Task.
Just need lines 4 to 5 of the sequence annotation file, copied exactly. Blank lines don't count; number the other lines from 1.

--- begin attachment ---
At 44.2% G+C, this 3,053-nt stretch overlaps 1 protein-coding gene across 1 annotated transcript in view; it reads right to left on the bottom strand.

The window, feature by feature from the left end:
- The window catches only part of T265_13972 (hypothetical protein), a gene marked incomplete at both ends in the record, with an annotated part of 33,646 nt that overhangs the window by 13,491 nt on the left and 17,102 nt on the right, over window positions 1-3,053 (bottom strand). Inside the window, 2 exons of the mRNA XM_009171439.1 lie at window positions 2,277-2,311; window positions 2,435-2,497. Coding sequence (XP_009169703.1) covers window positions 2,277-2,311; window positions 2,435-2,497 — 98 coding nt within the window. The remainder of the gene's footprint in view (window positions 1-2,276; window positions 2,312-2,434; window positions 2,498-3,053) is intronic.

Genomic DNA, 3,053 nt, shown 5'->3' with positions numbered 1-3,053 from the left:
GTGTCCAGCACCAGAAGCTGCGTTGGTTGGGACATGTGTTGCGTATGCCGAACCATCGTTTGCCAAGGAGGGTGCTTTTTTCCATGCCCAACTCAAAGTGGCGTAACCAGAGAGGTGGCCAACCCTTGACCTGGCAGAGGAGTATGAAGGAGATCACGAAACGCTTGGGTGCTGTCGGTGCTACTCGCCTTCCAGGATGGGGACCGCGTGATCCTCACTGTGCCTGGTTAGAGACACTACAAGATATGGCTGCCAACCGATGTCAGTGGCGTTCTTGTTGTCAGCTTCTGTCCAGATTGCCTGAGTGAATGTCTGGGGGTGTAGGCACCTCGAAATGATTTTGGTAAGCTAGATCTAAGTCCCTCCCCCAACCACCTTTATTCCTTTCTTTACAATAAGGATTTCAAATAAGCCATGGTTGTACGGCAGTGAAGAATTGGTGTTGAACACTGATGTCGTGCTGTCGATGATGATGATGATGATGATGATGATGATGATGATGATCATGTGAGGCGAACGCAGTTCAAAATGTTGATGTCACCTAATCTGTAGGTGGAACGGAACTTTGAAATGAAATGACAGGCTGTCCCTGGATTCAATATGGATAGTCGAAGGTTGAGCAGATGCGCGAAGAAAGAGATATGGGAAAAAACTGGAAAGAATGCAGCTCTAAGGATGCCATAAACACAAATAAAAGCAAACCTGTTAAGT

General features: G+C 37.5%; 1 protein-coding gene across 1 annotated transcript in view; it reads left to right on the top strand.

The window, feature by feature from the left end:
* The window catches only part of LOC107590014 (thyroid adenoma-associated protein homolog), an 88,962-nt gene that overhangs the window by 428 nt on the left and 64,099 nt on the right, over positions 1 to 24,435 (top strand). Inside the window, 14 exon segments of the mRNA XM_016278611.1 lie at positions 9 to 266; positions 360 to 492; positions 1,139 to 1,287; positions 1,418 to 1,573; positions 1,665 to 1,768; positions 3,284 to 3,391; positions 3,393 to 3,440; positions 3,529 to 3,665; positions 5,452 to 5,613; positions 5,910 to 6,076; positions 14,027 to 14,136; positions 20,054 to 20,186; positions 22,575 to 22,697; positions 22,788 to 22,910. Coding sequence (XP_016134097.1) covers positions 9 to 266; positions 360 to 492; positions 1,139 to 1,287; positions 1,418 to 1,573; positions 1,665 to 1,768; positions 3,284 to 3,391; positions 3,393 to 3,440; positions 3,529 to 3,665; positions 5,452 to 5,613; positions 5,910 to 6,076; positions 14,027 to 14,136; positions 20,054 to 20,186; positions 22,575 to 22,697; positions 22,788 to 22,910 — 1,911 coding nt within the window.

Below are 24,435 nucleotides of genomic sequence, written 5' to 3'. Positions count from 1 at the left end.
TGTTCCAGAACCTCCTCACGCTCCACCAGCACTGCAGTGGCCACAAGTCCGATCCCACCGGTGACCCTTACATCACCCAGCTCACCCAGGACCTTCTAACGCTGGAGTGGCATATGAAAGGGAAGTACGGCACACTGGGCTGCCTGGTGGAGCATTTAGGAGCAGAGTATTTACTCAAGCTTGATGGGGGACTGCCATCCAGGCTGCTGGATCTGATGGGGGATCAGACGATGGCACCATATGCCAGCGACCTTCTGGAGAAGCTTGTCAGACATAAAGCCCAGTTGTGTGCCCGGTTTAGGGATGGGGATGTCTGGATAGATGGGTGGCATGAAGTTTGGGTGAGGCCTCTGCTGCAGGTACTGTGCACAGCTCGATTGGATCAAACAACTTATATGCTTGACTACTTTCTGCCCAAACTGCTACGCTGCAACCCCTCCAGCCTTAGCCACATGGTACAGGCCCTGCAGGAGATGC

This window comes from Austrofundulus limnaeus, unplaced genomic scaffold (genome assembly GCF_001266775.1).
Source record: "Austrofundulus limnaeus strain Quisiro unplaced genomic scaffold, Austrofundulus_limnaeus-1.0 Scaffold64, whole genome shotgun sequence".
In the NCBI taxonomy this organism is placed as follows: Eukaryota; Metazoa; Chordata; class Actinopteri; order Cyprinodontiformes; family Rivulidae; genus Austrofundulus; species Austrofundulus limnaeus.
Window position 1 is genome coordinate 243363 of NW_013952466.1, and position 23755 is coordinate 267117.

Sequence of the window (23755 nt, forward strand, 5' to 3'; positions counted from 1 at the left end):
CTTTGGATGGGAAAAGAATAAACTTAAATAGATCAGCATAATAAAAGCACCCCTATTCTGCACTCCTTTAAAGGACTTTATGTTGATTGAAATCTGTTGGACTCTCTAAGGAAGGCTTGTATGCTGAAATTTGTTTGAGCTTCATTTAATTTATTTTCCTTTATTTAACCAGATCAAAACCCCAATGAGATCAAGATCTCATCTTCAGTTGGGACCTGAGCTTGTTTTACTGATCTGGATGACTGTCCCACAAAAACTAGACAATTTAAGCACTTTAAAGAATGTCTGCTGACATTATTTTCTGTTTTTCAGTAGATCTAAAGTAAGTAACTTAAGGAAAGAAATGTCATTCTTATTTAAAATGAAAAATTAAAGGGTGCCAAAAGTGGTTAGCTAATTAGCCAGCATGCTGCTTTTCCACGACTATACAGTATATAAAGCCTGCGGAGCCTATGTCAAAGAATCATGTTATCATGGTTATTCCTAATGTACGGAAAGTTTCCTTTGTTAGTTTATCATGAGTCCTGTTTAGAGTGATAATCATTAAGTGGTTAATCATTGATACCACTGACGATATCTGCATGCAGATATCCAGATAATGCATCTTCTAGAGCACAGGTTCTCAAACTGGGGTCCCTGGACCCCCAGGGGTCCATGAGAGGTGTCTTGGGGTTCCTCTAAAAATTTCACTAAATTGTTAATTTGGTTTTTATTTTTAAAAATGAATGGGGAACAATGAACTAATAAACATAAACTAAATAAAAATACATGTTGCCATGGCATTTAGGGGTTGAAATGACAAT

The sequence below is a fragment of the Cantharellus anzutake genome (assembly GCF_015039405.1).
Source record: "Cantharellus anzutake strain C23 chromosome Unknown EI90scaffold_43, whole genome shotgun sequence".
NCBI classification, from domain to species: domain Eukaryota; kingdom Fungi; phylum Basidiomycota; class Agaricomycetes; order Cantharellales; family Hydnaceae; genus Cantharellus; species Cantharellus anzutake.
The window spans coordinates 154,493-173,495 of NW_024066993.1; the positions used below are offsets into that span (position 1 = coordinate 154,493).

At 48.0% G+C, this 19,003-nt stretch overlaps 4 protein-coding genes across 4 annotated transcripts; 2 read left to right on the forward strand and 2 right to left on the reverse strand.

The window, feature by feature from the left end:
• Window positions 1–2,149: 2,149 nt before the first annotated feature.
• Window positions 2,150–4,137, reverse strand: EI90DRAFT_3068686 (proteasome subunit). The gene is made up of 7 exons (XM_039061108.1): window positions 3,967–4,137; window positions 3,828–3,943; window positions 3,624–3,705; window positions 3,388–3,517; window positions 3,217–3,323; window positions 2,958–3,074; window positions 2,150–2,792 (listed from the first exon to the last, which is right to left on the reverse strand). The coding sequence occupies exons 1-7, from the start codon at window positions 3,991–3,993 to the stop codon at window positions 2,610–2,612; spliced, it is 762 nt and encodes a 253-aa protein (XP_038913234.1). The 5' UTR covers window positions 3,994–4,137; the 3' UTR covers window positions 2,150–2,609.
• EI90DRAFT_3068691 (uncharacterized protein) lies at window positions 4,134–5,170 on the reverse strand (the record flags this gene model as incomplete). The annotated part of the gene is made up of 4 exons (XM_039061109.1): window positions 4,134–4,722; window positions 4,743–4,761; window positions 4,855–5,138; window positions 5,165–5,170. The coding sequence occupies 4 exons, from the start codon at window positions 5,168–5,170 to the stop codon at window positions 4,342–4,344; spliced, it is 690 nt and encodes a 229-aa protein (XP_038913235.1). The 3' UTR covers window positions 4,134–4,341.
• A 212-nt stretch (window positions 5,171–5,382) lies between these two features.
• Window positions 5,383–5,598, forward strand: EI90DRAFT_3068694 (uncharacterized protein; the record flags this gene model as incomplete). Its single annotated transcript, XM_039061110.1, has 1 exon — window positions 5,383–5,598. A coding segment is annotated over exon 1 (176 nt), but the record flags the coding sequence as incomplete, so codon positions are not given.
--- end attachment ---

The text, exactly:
Genomic DNA, 3,053 nt, shown 5'->3' with positions numbered 1-3,053 from the left:
GTGTCCAGCACCAGAAGCTGCGTTGGTTGGGACATGTGTTGCGTATGCCGAACCATCGTTTGCCAAGGAGGGTGCTTTTTTCCATGCCCAACTCAAAGTGGCGTAACCAGAGAGGTGGCCAACCCTTGACCTGGCAGAGGAGTATGAAGGAGATCACGAAACGCTTGGGTGCTGTCGGTGCTACTCGCCTTCCAGGATGGGGACCGCGTGATCCTCACTGTGCCTGGTTAGAGACACTACAAGATATGGCTGCCAACCGATGTCAGTGGCGTTCTTGTTGTCAGCTTCTGTCCAGATTGCCTGAGTGAATGTCTGGGGGTGTAGGCACCTCGAAATGATTTTGGTAAGCTAGATCTAAGTCCCTCCCCCAACCACCTTTATTCCTTTCTTTACAATAAGGATTTCAAATAAGCCATGGTTGTACGGCAGTGAAGAATTGGTGTTGAACACTGATGTCGTGCTGTCGATGATGATGATGATGATGATGATGATGATGATGATGATCATGTGAGGCGAACGCAGTTCAAAATGTTGATGTCACCTAATCTGTAGGTGGAACGGAACTTTGAAATGAAATGACAGGCTGTCCCTGGATTCAATATGGATAGTCGAAGGTTGAGCAGATGCGCGAAGAAAGAGATATGGGAAAAAACTGGAAAGAATGCAGCTCTAAGGATGCCATAAACACAAATAAAAGCAAACCTGTTAAGT